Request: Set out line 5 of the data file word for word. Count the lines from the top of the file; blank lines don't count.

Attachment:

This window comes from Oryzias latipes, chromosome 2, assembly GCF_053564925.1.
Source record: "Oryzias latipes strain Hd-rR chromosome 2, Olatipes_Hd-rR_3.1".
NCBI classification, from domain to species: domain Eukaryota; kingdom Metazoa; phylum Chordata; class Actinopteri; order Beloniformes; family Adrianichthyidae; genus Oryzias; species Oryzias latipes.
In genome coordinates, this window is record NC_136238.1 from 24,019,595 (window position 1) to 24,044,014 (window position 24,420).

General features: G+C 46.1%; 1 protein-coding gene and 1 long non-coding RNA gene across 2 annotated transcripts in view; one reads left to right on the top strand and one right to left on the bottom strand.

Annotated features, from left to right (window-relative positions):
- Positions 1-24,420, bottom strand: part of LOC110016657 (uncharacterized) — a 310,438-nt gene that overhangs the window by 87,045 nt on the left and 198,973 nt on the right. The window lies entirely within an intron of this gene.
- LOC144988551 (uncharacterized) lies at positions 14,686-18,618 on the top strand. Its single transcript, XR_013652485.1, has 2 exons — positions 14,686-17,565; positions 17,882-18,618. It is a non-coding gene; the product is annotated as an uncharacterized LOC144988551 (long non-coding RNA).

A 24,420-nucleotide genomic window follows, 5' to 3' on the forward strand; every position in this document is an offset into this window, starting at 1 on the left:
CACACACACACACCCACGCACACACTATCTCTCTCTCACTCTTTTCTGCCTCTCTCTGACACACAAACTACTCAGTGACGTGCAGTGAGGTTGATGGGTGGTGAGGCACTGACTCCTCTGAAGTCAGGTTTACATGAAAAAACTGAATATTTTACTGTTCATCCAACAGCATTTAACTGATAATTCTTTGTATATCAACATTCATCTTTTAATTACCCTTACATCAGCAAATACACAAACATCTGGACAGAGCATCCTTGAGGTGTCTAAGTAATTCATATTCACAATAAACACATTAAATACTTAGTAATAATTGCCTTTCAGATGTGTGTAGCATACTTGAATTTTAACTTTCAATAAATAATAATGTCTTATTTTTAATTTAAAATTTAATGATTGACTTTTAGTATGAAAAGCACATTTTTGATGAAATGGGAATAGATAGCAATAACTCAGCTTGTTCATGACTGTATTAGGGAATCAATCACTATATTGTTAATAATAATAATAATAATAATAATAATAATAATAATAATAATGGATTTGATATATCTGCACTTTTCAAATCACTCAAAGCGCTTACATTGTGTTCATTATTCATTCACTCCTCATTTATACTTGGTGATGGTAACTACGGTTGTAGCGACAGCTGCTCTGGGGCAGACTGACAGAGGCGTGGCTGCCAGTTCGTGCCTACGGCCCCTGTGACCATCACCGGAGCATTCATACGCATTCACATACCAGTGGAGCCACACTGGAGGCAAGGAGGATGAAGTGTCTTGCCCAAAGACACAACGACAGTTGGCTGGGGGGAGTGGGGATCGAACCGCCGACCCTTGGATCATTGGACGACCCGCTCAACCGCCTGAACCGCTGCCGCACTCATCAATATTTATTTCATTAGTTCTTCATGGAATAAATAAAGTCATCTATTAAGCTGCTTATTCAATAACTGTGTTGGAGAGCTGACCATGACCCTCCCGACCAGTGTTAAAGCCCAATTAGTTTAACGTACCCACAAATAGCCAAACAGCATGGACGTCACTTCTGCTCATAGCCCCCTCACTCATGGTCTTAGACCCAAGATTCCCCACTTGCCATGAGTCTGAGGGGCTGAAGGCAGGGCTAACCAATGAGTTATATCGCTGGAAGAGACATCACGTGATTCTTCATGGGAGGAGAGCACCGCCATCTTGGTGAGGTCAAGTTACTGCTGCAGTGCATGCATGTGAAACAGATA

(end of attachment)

General features: G+C 46.1%; 1 protein-coding gene and 1 long non-coding RNA gene across 2 annotated transcripts in view; one reads left to right on the top strand and one right to left on the bottom strand.